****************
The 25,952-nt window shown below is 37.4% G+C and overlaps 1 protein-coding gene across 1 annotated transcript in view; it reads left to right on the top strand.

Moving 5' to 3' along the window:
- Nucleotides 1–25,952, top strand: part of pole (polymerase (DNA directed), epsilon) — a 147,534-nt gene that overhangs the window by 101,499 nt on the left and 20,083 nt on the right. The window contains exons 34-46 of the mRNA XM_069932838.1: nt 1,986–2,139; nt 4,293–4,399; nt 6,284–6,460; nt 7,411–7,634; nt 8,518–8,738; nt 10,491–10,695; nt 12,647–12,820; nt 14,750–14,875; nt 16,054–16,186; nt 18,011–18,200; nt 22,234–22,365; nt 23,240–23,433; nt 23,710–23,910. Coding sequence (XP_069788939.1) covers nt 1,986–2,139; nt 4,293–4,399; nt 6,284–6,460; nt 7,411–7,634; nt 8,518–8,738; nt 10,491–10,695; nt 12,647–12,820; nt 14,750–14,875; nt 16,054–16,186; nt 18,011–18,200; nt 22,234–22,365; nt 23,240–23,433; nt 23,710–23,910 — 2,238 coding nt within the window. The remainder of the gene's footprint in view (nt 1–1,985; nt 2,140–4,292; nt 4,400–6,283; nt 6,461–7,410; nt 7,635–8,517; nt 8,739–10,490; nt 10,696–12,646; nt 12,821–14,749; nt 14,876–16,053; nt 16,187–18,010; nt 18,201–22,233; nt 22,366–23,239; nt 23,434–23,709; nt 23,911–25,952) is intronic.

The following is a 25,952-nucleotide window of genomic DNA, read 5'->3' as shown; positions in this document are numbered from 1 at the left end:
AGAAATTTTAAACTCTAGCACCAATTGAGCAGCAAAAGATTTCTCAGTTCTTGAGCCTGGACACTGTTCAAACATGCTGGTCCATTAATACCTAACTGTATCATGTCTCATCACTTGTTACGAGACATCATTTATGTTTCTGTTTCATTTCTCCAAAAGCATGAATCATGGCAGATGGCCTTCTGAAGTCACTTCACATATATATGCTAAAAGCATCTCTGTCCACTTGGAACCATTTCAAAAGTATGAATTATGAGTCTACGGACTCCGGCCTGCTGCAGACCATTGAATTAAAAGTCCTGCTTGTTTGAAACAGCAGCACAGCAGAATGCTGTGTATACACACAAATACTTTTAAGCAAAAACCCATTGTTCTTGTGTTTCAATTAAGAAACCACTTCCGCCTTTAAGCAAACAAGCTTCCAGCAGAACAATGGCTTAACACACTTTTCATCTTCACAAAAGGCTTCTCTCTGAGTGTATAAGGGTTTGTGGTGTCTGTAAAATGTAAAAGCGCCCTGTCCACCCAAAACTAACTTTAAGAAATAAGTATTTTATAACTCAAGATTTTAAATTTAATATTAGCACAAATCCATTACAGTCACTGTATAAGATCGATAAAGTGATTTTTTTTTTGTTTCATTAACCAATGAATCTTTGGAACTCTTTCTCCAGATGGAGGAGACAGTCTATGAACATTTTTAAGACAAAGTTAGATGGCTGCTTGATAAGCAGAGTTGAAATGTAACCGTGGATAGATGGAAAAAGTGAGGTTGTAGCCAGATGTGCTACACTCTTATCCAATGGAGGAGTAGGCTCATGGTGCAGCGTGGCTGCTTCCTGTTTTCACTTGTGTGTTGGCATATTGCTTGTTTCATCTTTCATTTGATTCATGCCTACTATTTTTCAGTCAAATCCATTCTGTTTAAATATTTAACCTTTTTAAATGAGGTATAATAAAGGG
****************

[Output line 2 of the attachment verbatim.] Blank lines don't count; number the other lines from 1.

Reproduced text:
Moving 5' to 3' along the window: